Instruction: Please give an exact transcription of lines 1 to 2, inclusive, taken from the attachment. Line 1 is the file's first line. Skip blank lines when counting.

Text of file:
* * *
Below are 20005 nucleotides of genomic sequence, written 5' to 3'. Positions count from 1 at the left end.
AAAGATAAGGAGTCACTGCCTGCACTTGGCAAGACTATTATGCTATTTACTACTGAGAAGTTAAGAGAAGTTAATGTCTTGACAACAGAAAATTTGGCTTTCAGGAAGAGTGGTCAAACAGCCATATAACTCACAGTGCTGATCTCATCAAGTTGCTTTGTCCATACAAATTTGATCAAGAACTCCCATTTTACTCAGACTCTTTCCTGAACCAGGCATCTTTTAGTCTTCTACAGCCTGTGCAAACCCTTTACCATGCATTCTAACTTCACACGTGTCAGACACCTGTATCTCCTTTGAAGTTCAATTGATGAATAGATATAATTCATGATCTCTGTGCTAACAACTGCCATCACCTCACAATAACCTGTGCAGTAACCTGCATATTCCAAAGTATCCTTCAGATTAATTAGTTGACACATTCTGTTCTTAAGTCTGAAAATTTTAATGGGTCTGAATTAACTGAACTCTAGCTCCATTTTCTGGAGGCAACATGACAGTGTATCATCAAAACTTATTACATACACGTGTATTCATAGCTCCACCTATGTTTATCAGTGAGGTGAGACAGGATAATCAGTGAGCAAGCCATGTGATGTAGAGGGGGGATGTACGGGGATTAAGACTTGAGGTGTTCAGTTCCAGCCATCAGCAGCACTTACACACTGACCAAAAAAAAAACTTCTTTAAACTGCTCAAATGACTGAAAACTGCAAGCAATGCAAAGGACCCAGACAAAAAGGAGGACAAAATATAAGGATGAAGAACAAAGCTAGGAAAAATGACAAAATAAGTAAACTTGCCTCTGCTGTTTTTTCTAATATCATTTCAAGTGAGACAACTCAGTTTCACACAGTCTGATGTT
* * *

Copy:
Below are 20005 nucleotides of genomic sequence, written 5' to 3'. Positions count from 1 at the left end.
AAAGATAAGGAGTCACTGCCTGCACTTGGCAAGACTATTATGCTATTTACTACTGAGAAGTTAAGAGAAGTTAATGTCTTGACAACAGAAAATTTGGCTTTCAGGAAGAGTGGTCAAACAGCCATATAACTCACAGTGCTGATCTCATCAAGTTGCTTTGTCCATACAAATTTGATCAAGAACTCCCATTTTACTCAGACTCTTTCCTGAACCAGGCATCTTTTAGTCTTCTACAGCCTGTGCAAACCCTTTACCATGCATTCTAACTTCACACGTGTCAGACACCTGTATCTCCTTTGAAGTTCAATTGATGAATAGATATAATTCATGATCTCTGTGCTAACAACTGCCATCACCTCACAATAACCTGTGCAGTAACCTGCATATTCCAAAGTATCCTTCAGATTAATTAGTTGACACATTCTGTTCTTAAGTCTGAAAATTTTAATGGGTCTGAATTAACTGAACTCTAGCTCCATTTTCTGGAGGCAACATGACAGTGTATCATCAAAACTTATTACATACACGTGTATTCATAGCTCCACCTATGTTTATCAGTGAGGTGAGACAGGATAATCAGTGAGCAAGCCATGTGATGTAGAGGGGGGATGTACGGGGATTAAGACTTGAGGTGTTCAGTTCCAGCCATCAGCAGCACTTACACACTGACCAAAAAAAAAACTTCTTTAAACTGCTCAAATGACTGAAAACTGCAAGCAATGCAAAGGACCCAGACAAAAAGGAGGACAAAATATAAGGATGAAGAACAAAGCTAGGAAAAATGACAAAATAAGTAAACTTGCCTCTGCTGTTTTTTCTAATATCATTTCAAGTGAGACAACTCAGTTTCACACAGTCTGATGTT